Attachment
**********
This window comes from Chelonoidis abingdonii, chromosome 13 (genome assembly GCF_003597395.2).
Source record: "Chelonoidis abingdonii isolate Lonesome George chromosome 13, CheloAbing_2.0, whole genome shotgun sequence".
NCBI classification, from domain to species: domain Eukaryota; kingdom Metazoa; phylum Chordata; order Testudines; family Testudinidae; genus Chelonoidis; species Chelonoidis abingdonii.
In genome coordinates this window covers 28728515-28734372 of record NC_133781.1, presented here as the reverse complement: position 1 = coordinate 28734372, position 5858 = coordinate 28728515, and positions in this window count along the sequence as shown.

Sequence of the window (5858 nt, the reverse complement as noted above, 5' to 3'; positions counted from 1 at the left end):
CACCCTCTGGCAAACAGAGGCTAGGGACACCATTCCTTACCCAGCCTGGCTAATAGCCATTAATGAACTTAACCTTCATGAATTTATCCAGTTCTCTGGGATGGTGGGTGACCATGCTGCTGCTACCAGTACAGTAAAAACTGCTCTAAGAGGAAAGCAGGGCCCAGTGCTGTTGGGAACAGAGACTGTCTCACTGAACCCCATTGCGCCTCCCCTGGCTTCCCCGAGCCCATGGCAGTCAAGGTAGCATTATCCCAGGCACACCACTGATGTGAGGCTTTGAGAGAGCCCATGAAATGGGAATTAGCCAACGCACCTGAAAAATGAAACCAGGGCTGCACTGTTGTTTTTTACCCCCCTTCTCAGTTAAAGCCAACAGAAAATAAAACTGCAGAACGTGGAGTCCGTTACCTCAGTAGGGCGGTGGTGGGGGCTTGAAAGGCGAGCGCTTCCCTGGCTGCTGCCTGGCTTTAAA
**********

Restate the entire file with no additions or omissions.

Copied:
This window comes from Chelonoidis abingdonii, chromosome 13 (genome assembly GCF_003597395.2).
Source record: "Chelonoidis abingdonii isolate Lonesome George chromosome 13, CheloAbing_2.0, whole genome shotgun sequence".
NCBI classification, from domain to species: domain Eukaryota; kingdom Metazoa; phylum Chordata; order Testudines; family Testudinidae; genus Chelonoidis; species Chelonoidis abingdonii.
In genome coordinates this window covers 28728515-28734372 of record NC_133781.1, presented here as the reverse complement: position 1 = coordinate 28734372, position 5858 = coordinate 28728515, and positions in this window count along the sequence as shown.

Sequence of the window (5858 nt, the reverse complement as noted above, 5' to 3'; positions counted from 1 at the left end):
CACCCTCTGGCAAACAGAGGCTAGGGACACCATTCCTTACCCAGCCTGGCTAATAGCCATTAATGAACTTAACCTTCATGAATTTATCCAGTTCTCTGGGATGGTGGGTGACCATGCTGCTGCTACCAGTACAGTAAAAACTGCTCTAAGAGGAAAGCAGGGCCCAGTGCTGTTGGGAACAGAGACTGTCTCACTGAACCCCATTGCGCCTCCCCTGGCTTCCCCGAGCCCATGGCAGTCAAGGTAGCATTATCCCAGGCACACCACTGATGTGAGGCTTTGAGAGAGCCCATGAAATGGGAATTAGCCAACGCACCTGAAAAATGAAACCAGGGCTGCACTGTTGTTTTTTACCCCCCTTCTCAGTTAAAGCCAACAGAAAATAAAACTGCAGAACGTGGAGTCCGTTACCTCAGTAGGGCGGTGGTGGGGGCTTGAAAGGCGAGCGCTTCCCTGGCTGCTGCCTGGCTTTAAA